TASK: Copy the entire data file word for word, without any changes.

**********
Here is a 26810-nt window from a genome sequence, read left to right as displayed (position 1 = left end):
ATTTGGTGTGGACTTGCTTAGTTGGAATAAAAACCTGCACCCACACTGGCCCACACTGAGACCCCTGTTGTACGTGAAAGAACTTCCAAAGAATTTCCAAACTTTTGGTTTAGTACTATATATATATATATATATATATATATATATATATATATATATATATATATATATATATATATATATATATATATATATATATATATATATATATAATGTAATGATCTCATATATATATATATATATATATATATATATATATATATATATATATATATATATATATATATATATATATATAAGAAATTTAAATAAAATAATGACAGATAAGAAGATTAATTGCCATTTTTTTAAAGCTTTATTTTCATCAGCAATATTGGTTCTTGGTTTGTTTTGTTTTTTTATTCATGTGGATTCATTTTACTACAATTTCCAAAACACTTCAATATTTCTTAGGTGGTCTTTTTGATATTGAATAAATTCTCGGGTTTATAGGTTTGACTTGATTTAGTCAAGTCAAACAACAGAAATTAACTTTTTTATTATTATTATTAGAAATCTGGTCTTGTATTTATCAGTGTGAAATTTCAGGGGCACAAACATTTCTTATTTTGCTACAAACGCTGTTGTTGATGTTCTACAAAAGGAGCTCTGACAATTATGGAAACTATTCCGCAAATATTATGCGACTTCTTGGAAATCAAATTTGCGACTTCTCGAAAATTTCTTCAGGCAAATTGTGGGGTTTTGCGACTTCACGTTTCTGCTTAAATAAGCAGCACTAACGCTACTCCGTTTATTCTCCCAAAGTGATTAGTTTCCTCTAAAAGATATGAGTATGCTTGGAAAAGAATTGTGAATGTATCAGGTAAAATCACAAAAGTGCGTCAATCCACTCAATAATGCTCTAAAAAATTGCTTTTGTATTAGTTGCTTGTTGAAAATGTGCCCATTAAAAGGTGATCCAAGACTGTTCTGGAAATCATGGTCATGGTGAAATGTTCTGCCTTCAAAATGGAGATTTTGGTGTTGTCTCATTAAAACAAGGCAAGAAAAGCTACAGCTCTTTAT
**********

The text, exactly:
Here is a 26810-nt window from a genome sequence, read left to right as displayed (position 1 = left end):
ATTTGGTGTGGACTTGCTTAGTTGGAATAAAAACCTGCACCCACACTGGCCCACACTGAGACCCCTGTTGTACGTGAAAGAACTTCCAAAGAATTTCCAAACTTTTGGTTTAGTACTATATATATATATATATATATATATATATATATATATATATATATATATATATATATATATATATATATATATATATATATATATATATATATATAATGTAATGATCTCATATATATATATATATATATATATATATATATATATATATATATATATATATATATATATATATATATATATAAGAAATTTAAATAAAATAATGACAGATAAGAAGATTAATTGCCATTTTTTTAAAGCTTTATTTTCATCAGCAATATTGGTTCTTGGTTTGTTTTGTTTTTTTATTCATGTGGATTCATTTTACTACAATTTCCAAAACACTTCAATATTTCTTAGGTGGTCTTTTTGATATTGAATAAATTCTCGGGTTTATAGGTTTGACTTGATTTAGTCAAGTCAAACAACAGAAATTAACTTTTTTATTATTATTATTAGAAATCTGGTCTTGTATTTATCAGTGTGAAATTTCAGGGGCACAAACATTTCTTATTTTGCTACAAACGCTGTTGTTGATGTTCTACAAAAGGAGCTCTGACAATTATGGAAACTATTCCGCAAATATTATGCGACTTCTTGGAAATCAAATTTGCGACTTCTCGAAAATTTCTTCAGGCAAATTGTGGGGTTTTGCGACTTCACGTTTCTGCTTAAATAAGCAGCACTAACGCTACTCCGTTTATTCTCCCAAAGTGATTAGTTTCCTCTAAAAGATATGAGTATGCTTGGAAAAGAATTGTGAATGTATCAGGTAAAATCACAAAAGTGCGTCAATCCACTCAATAATGCTCTAAAAAATTGCTTTTGTATTAGTTGCTTGTTGAAAATGTGCCCATTAAAAGGTGATCCAAGACTGTTCTGGAAATCATGGTCATGGTGAAATGTTCTGCCTTCAAAATGGAGATTTTGGTGTTGTCTCATTAAAACAAGGCAAGAAAAGCTACAGCTCTTTAT